Try These Apps & You Might Actually Like Running

Photographed by Sam Nodelman.
Running can be a pretty low-key sport. You find some sneakers, a good sports bra, a lit playlist, and just trot along. But once you realize that some accessories can actually make running less miserable (i.e. workout earbuds, an arm band for your phone, cushier socks), it's easy to find yourself knee-deep in a bunch of gear that you don't need. One free (or relatively cheap) tool that's probably worth it? A running app.
While some serious runners don't like to run with their phone at all, when you're first starting out, apps can provide helpful feedback about your running. For most people, running is not about the stats or splits, and you definitely don't have to become obsessive about the data in order to be a runner. But if you usually just run without a planned route, you might realize you were going way too fast, or that your regular running loop is actually very steep and you should scale back. All these numbers might not mean much to anyone else, but they can really inform your next run.
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Who knows? Maybe tracking your run on these apps will make it feel less boring — but no promises there. Here are the apps that you might want to download before your next run.
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RunGo

How it helps: You could walk out your door and start running, but it's better to have a plan. RunGo has set running routes based on your city, and will provide audio and visual turn-by-turn navigation. You can also make your own course and share them with other users, plus try out actual race routes in popular cities, like Bay To Breakers in San Francisco.

Free, available at iTunes or Google Play.
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Couch to 5K - Running App and Training Coach

How it helps: There are four "virtual trainers" on this app with distinct personalities (e.g. "Sergeant Block" or a "no-nonsense cheerleader") that will coach you through a 5K training plan. The plans are designed to get you ready for race day in nine weeks, even if you're "not a runner." All you have to do is run-walk for 30 minutes, three times a week, at the set pace described for your level.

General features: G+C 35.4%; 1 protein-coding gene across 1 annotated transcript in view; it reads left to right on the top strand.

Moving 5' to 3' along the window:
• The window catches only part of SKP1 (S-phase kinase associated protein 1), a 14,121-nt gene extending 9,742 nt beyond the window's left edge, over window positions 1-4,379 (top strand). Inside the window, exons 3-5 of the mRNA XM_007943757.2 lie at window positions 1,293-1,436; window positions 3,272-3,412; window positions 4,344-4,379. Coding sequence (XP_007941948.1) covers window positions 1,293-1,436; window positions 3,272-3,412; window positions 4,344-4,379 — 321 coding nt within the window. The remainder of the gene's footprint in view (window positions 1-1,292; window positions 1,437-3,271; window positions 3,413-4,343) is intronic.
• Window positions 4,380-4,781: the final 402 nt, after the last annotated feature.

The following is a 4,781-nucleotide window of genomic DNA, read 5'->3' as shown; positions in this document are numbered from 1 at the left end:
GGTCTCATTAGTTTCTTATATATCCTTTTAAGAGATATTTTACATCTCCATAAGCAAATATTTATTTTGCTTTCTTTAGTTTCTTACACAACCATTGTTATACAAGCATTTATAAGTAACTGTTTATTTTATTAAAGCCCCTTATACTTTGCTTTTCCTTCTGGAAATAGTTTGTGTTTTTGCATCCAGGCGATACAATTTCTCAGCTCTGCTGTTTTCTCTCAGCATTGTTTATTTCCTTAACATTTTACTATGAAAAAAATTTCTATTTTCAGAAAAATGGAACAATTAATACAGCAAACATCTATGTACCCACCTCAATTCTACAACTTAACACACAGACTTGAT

$2.99, available at iTunes or Google Play.
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Photo courtesy of Map My Run.
Map My Run

How it helps: If you usually jog a very specific route around the park, but never know exactly how far it is, you can track the distance on Map My Run, and save it for later. This app does way more than just mapping, and it'll give you audio feedback through your headphones that tells you how far you've run and your pace.

Free, available at iTunes or Google Play.
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Photo courtesy of Runkeeper.
Runkeeper

How it helps: Say you signed up for a 5K and totally forgot about the whole training thing. You can enter in all your info (i.e. your level, how often you plan to run, and when the race is) on Runkeeper, and it'll produce a training plan that works for you — and will still get you to your goal.

Free, available at iTunes or Google Play.
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Photo courtesy of Spotify.
Spotify

How it helps: You probably already have a stellar running playlist on Spotify, but if you use the "Running" feature, it'll adjust the tempo of your music to match your footsteps. That small tweak can take you from slogging through a stupid run to feeling like you run shit.

Free, available at iTunes or Google Play.
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Photo courtesy of Runtastic.
Runtastic

How it helps: This app has a more detailed approach to tracking, and will measure the elevation gain and loss throughout your workout, in addition to the miles and time. You can set goals for the whole year, and even track how many miles you've run in a certain pair of sneakers (so you can get a new pair when they're beat).

Free to download, available at iTunes or Google Play.
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Photo courtesy of Strava.
Strava

How it helps: Running with a buddy is wonderful, but convincing your friends to go running is tough. On Strava, you can find local running clubs to join, or just use it as a social media platform to post photos from your run or share your training progress.

Free, available at iTunes or Google Play.
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